In Hashavua Article

My mother made me believe that princesses were strong women with an agenda. When I stayed home sick from school, she comforted me with imaginative stories about practical princesses who were kind to animals, saved their kingdom from evil princes and ruled with integrity. Stories were an important part of my childhood. At dinner each night we all shared vignettes of our day and when my grandparents visited from New York, my Poppy told us about what it was like to grow up on the lower east side in New York. Full of pride, he described the paper route that he started at the age of 11 to help support his family. With love and awe, he told me about his mother, whom I’m named for. She immigrated from Poland and sold ladies’ undergarments from a pushcart. She spent her evenings listening to her neighbors’ stories while mending and washing her children’s clothing. She taught my Poppy, who then taught me, that the most important way to help others was to listen with an open heart and mind.

My family’s immigration story is not unique. They fled eastern Europe in the late 1890’s and early 1900’s searching for a better life for their children. After arriving at Ellis Island, they settled on the lower east side working mostly in the garment industry. Life was hard but filled with hope. My grandparents were all born in New York and went from living in poverty as children to fulfilling the “American Dream” of purchasing a house and sending their children to college.

Stories play a vital role in the life of a school. Last week at Generations Day, Kitah Gan read the stories that they wrote and illustrated to their grandparents and special friends while Kitah Dalet conducted interviews to learn their visitors’ stories. Today, Kitah Vav traveled to San Mateo for a program with Holocaust survivors through Jewish Family Children’s Service, JFCS. Not only did we prepare them to lead singing and activities, but we discussed how to ask questions and actively listen to their stories.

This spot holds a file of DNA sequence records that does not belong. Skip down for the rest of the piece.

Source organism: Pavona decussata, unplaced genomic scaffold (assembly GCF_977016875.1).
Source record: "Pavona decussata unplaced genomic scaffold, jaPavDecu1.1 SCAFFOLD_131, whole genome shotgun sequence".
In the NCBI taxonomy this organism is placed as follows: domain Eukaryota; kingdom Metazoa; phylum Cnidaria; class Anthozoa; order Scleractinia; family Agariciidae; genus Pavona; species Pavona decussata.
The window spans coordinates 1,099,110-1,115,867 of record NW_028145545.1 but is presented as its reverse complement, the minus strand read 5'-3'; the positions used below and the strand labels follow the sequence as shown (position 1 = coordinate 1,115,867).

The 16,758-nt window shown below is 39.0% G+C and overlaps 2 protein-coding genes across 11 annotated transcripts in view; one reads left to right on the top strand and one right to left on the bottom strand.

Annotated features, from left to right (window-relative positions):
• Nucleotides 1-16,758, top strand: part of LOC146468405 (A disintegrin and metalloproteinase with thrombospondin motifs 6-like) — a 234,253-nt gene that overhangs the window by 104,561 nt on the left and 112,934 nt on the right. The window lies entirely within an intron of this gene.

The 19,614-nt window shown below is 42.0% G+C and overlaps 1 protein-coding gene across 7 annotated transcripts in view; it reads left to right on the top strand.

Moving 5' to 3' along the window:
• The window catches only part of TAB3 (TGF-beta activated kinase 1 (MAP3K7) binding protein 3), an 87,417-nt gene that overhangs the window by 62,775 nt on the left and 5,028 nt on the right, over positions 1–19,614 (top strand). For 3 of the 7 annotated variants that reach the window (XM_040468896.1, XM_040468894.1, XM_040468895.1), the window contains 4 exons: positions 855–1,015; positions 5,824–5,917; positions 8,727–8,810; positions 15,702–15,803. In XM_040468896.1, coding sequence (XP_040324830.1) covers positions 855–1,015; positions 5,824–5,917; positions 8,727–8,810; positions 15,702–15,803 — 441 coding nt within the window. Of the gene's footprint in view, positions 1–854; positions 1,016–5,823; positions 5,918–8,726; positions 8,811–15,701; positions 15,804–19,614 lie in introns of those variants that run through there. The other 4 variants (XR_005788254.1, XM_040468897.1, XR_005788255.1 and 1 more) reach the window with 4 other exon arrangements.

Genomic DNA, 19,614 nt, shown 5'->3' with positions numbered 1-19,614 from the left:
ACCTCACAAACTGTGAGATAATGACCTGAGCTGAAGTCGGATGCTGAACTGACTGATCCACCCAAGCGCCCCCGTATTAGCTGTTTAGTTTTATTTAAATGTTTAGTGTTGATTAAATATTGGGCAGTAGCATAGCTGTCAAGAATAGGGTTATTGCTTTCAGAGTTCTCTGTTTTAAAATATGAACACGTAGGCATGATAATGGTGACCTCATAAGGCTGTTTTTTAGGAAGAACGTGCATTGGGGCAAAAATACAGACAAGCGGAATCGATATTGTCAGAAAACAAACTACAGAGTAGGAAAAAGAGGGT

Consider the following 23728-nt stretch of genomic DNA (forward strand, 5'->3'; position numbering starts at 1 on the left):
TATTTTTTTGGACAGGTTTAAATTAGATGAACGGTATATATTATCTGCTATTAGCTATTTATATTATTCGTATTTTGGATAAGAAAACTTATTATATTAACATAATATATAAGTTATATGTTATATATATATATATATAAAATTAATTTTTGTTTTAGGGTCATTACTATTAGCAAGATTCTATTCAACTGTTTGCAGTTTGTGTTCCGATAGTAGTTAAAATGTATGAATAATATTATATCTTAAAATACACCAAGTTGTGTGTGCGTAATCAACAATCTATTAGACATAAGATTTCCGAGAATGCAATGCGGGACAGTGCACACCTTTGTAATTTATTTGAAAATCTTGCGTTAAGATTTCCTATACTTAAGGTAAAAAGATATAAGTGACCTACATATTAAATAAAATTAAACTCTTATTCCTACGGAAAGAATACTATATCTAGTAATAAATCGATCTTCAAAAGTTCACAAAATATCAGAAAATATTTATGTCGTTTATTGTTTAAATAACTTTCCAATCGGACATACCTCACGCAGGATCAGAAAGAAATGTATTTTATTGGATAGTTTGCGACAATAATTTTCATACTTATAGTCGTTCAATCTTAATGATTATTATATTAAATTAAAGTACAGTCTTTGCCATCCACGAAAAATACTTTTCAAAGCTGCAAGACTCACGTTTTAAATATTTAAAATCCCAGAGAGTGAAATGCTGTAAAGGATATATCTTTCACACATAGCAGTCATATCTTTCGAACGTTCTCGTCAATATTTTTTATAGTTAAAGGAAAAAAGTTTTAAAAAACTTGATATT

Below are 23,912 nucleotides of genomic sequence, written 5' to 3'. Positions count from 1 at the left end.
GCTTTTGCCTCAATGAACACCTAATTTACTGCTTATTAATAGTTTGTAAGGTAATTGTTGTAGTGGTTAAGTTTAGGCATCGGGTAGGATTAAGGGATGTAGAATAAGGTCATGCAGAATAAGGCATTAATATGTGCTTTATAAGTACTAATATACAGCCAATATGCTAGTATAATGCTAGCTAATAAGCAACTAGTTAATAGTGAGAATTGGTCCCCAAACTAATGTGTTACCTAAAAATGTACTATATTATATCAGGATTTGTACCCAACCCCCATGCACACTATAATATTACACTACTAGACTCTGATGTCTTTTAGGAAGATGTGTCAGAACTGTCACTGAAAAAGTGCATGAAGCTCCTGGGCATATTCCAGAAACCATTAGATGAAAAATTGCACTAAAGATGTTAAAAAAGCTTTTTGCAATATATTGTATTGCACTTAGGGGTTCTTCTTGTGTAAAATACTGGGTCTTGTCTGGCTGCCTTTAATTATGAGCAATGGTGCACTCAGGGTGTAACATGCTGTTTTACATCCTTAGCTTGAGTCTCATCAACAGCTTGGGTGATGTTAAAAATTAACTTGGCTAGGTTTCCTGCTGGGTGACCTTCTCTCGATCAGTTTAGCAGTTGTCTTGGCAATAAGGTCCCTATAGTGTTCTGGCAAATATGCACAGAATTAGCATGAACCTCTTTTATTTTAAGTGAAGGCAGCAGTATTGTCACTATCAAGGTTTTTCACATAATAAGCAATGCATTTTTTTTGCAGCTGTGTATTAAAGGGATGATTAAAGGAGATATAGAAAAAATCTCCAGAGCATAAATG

This week, I had the pleasure of meeting with parents of potential Kindergartens for next year. Each family told their own story – some shared how their family came to this country or area, others focused on how their family spends time together, and a few mentioned concerns about raising children in this digital age.

Over the next few months, I look forward to hearing your story and promise to listen with an open heart.

Kol Tuv,

Nondiscrimination Policy: Yavneh Day School admits students of any race, color, national, and ethnic origin to all the rights, privileges, programs, and activities generally accorded or made available to students at the school. It does not discriminate on the basis of race, color, national, and ethnic origin in administration of its educational policies, admissions policies, scholarship and loan programs, and athletic and other school-administered programs.
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